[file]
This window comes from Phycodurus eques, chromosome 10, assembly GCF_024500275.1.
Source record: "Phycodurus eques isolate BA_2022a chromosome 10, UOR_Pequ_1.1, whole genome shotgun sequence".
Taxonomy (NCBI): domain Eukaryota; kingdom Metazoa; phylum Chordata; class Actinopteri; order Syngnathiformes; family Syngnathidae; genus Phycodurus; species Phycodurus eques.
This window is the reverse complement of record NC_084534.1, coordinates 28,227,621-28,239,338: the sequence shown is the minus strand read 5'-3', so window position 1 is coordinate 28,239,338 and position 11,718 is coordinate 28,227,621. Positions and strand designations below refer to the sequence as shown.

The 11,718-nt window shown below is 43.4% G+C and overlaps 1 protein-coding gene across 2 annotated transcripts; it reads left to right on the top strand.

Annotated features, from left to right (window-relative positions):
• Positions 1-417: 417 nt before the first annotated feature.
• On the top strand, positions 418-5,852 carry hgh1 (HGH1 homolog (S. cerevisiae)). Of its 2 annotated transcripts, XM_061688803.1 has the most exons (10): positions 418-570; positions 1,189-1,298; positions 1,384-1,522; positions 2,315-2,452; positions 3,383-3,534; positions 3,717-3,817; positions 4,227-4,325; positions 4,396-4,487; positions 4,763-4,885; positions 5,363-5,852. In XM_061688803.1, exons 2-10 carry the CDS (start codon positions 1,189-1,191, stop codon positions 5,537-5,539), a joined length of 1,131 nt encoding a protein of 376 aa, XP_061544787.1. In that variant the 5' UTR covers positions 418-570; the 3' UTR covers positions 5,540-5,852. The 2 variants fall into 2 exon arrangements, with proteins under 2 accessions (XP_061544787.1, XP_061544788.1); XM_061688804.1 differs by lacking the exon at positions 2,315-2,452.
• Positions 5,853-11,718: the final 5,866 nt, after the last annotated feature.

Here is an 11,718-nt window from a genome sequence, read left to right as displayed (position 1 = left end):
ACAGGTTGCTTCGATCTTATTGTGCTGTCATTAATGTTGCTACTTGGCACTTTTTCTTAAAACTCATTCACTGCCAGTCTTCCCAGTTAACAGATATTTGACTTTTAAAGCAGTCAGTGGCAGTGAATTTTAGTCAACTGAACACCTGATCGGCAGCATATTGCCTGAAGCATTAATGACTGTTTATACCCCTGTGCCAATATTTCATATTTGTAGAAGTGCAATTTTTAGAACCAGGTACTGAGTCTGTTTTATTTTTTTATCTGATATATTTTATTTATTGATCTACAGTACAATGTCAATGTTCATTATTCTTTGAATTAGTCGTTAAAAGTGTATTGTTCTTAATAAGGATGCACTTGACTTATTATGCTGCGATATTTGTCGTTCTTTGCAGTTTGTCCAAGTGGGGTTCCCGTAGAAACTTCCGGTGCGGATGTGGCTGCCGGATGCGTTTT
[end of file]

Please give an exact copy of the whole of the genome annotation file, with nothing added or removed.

This window comes from Phycodurus eques, chromosome 10, assembly GCF_024500275.1.
Source record: "Phycodurus eques isolate BA_2022a chromosome 10, UOR_Pequ_1.1, whole genome shotgun sequence".
Taxonomy (NCBI): domain Eukaryota; kingdom Metazoa; phylum Chordata; class Actinopteri; order Syngnathiformes; family Syngnathidae; genus Phycodurus; species Phycodurus eques.
This window is the reverse complement of record NC_084534.1, coordinates 28,227,621-28,239,338: the sequence shown is the minus strand read 5'-3', so window position 1 is coordinate 28,239,338 and position 11,718 is coordinate 28,227,621. Positions and strand designations below refer to the sequence as shown.

The 11,718-nt window shown below is 43.4% G+C and overlaps 1 protein-coding gene across 2 annotated transcripts; it reads left to right on the top strand.

Annotated features, from left to right (window-relative positions):
• Positions 1-417: 417 nt before the first annotated feature.
• On the top strand, positions 418-5,852 carry hgh1 (HGH1 homolog (S. cerevisiae)). Of its 2 annotated transcripts, XM_061688803.1 has the most exons (10): positions 418-570; positions 1,189-1,298; positions 1,384-1,522; positions 2,315-2,452; positions 3,383-3,534; positions 3,717-3,817; positions 4,227-4,325; positions 4,396-4,487; positions 4,763-4,885; positions 5,363-5,852. In XM_061688803.1, exons 2-10 carry the CDS (start codon positions 1,189-1,191, stop codon positions 5,537-5,539), a joined length of 1,131 nt encoding a protein of 376 aa, XP_061544787.1. In that variant the 5' UTR covers positions 418-570; the 3' UTR covers positions 5,540-5,852. The 2 variants fall into 2 exon arrangements, with proteins under 2 accessions (XP_061544787.1, XP_061544788.1); XM_061688804.1 differs by lacking the exon at positions 2,315-2,452.
• Positions 5,853-11,718: the final 5,866 nt, after the last annotated feature.

Here is an 11,718-nt window from a genome sequence, read left to right as displayed (position 1 = left end):
ACAGGTTGCTTCGATCTTATTGTGCTGTCATTAATGTTGCTACTTGGCACTTTTTCTTAAAACTCATTCACTGCCAGTCTTCCCAGTTAACAGATATTTGACTTTTAAAGCAGTCAGTGGCAGTGAATTTTAGTCAACTGAACACCTGATCGGCAGCATATTGCCTGAAGCATTAATGACTGTTTATACCCCTGTGCCAATATTTCATATTTGTAGAAGTGCAATTTTTAGAACCAGGTACTGAGTCTGTTTTATTTTTTTATCTGATATATTTTATTTATTGATCTACAGTACAATGTCAATGTTCATTATTCTTTGAATTAGTCGTTAAAAGTGTATTGTTCTTAATAAGGATGCACTTGACTTATTATGCTGCGATATTTGTCGTTCTTTGCAGTTTGTCCAAGTGGGGTTCCCGTAGAAACTTCCGGTGCGGATGTGGCTGCCGGATGCGTTTT